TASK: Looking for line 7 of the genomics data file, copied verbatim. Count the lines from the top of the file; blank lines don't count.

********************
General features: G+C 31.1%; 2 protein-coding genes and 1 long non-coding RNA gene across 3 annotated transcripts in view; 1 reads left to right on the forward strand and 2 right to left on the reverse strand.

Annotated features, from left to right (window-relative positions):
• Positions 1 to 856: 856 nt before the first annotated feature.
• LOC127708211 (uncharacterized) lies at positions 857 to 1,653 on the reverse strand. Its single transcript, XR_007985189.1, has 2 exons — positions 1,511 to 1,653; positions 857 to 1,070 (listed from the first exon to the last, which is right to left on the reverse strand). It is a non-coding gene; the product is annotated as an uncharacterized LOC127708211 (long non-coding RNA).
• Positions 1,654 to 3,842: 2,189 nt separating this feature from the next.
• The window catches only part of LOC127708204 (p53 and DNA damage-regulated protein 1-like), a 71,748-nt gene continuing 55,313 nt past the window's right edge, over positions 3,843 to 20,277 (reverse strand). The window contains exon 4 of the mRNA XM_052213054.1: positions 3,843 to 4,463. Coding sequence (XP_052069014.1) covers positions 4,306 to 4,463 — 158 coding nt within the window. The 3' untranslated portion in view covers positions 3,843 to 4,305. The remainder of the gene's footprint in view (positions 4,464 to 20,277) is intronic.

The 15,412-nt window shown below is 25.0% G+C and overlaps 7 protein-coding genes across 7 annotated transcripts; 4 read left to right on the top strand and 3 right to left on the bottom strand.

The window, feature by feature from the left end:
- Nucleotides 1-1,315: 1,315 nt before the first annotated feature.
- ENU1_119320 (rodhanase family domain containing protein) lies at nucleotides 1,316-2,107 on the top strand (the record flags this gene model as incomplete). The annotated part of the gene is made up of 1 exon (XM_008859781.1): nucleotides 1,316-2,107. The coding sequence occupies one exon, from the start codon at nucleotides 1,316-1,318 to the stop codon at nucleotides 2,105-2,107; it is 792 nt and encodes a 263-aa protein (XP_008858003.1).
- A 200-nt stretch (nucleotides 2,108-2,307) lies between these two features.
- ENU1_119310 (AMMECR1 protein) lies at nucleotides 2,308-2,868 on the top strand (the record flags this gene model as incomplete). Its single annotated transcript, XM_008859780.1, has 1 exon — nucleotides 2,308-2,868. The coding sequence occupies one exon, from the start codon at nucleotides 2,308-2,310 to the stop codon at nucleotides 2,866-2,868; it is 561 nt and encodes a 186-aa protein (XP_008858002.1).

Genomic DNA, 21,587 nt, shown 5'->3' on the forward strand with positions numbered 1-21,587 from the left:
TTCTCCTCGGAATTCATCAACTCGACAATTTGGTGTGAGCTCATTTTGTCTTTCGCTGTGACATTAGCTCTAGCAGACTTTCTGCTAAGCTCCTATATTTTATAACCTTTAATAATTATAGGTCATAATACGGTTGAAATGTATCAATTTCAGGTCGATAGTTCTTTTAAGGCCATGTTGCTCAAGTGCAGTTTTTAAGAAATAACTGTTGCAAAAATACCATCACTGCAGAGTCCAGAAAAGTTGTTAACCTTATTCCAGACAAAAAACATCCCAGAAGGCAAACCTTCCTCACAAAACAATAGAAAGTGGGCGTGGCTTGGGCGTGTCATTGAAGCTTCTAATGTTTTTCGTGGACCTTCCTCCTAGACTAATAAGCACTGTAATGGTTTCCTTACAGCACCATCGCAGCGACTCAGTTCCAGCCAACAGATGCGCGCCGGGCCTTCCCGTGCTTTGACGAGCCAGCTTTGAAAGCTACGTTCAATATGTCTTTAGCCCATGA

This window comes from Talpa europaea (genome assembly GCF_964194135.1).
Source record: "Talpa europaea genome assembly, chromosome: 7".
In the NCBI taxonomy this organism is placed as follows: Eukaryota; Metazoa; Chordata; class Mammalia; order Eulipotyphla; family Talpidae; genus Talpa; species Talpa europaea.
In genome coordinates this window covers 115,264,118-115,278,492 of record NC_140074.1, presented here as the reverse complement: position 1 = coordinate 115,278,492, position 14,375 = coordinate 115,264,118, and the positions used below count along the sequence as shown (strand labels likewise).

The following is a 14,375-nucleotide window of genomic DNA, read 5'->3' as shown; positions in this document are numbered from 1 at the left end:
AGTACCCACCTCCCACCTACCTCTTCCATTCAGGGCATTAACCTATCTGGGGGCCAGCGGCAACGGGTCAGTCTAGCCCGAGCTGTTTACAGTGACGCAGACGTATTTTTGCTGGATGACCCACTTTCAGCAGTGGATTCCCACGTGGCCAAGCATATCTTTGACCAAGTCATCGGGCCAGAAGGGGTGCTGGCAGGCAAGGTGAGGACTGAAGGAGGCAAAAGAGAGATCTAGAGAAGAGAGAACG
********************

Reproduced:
The 15,412-nt window shown below is 25.0% G+C and overlaps 7 protein-coding genes across 7 annotated transcripts; 4 read left to right on the top strand and 3 right to left on the bottom strand.